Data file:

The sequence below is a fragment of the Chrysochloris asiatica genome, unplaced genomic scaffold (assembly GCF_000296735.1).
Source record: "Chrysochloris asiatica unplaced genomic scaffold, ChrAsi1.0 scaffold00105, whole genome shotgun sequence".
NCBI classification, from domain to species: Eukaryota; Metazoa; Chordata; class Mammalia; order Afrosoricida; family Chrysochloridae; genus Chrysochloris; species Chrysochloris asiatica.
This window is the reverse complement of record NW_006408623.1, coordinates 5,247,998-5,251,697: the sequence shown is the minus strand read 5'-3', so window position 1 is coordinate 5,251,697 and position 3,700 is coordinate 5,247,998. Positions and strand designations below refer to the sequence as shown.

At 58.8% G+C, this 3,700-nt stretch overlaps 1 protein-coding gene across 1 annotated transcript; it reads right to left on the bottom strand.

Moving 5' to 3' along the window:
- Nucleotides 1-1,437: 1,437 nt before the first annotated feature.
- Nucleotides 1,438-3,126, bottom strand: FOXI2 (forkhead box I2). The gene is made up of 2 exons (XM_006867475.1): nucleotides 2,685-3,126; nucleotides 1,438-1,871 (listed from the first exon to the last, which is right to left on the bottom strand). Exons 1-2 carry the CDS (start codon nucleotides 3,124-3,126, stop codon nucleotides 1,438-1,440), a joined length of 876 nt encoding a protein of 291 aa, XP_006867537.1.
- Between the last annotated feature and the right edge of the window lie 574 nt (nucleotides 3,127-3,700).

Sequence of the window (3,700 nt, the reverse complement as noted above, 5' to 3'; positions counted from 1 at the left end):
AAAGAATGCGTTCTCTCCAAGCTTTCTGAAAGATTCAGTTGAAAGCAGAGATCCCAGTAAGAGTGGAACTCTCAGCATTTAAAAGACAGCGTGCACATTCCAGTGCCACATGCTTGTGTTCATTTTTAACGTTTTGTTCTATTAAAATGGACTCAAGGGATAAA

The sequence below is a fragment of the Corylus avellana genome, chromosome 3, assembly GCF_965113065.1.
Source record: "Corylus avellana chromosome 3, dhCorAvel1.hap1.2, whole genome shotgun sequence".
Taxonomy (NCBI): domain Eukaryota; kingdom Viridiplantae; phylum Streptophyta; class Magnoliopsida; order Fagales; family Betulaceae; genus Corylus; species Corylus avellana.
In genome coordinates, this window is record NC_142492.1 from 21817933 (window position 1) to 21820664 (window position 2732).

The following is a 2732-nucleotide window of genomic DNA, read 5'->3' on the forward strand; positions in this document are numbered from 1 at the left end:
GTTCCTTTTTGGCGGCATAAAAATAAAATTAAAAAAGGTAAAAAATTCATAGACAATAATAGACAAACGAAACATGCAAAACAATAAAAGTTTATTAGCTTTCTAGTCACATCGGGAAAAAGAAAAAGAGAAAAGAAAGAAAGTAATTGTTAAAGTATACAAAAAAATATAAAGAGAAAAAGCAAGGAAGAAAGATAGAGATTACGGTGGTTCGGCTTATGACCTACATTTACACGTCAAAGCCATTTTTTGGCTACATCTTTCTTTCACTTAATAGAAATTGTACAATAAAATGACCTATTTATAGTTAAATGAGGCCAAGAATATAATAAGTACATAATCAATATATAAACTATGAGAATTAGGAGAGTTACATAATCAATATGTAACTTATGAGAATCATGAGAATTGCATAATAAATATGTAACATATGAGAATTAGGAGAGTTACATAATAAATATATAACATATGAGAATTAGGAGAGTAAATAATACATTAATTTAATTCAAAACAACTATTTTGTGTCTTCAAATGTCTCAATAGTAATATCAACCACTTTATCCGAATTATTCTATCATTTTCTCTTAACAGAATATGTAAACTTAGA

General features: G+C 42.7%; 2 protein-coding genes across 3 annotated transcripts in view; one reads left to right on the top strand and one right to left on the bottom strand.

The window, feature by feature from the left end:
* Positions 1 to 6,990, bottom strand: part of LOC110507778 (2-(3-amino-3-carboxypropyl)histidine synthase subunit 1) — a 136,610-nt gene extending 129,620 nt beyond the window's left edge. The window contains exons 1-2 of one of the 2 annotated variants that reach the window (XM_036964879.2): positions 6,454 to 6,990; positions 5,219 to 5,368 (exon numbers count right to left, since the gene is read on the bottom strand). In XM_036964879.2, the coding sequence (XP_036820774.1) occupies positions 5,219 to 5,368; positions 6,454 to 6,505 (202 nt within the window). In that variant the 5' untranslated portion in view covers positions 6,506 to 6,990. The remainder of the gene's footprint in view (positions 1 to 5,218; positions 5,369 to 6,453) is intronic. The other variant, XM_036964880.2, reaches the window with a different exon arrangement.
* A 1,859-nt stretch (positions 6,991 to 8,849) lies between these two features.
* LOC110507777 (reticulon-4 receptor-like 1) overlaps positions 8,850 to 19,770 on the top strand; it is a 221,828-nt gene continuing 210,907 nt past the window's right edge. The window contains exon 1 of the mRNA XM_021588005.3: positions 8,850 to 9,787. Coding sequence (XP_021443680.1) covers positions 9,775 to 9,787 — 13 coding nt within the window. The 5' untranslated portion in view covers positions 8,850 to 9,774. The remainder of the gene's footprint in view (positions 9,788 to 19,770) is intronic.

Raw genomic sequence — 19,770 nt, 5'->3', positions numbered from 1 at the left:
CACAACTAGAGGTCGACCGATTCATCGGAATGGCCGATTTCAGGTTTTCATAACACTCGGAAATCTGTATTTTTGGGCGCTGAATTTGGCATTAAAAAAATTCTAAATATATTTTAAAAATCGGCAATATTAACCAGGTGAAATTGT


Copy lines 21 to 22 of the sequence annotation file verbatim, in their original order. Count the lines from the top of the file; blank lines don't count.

* A 1,859-nt stretch (positions 6,991 to 8,849) lies between these two features.
* LOC110507777 (reticulon-4 receptor-like 1) overlaps positions 8,850 to 19,770 on the top strand; it is a 221,828-nt gene continuing 210,907 nt past the window's right edge. The window contains exon 1 of the mRNA XM_021588005.3: positions 8,850 to 9,787. Coding sequence (XP_021443680.1) covers positions 9,775 to 9,787 — 13 coding nt within the window. The 5' untranslated portion in view covers positions 8,850 to 9,774. The remainder of the gene's footprint in view (positions 9,788 to 19,770) is intronic.